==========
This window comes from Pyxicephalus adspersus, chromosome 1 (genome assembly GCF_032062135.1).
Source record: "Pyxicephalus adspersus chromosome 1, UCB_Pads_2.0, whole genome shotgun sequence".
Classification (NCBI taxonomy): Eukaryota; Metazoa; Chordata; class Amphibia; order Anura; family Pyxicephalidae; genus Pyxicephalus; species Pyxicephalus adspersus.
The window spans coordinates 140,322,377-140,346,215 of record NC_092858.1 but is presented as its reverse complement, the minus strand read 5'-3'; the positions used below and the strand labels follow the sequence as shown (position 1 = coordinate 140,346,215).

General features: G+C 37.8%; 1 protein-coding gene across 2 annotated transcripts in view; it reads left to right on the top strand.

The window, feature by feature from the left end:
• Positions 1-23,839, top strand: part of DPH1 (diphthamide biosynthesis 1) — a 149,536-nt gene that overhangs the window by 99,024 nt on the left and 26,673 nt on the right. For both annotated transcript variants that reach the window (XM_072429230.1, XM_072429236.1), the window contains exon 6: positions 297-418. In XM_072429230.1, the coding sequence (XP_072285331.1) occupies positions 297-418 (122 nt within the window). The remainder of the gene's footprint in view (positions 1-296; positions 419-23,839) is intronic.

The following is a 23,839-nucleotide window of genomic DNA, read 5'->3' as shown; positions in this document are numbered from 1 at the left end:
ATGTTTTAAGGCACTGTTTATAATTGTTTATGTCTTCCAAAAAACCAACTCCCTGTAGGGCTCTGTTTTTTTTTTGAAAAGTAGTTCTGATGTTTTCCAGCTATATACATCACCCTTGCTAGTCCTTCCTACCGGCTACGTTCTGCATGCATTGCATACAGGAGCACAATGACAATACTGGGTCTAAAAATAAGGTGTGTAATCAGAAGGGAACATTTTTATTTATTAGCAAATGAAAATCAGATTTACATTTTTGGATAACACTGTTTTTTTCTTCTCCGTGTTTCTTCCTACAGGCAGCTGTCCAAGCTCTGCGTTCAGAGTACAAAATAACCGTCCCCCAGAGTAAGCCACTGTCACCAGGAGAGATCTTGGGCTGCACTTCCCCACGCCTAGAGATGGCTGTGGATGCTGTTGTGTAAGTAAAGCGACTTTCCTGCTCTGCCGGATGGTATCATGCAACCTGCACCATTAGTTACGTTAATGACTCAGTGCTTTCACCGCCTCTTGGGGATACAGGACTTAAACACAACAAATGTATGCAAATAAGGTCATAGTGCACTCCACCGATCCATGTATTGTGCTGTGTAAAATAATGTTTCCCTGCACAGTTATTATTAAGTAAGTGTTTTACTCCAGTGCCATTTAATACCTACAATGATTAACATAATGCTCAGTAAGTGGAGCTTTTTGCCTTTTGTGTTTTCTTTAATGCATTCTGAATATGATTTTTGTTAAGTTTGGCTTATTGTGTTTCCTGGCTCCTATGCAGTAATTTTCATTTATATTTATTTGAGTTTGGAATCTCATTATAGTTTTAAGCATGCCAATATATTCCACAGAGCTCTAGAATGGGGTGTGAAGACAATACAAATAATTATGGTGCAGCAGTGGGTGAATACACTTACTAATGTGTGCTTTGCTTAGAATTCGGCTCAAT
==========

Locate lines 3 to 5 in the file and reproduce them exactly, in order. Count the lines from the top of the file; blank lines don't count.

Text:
Classification (NCBI taxonomy): Eukaryota; Metazoa; Chordata; class Amphibia; order Anura; family Pyxicephalidae; genus Pyxicephalus; species Pyxicephalus adspersus.
The window spans coordinates 140,322,377-140,346,215 of record NC_092858.1 but is presented as its reverse complement, the minus strand read 5'-3'; the positions used below and the strand labels follow the sequence as shown (position 1 = coordinate 140,346,215).

General features: G+C 37.8%; 1 protein-coding gene across 2 annotated transcripts in view; it reads left to right on the top strand.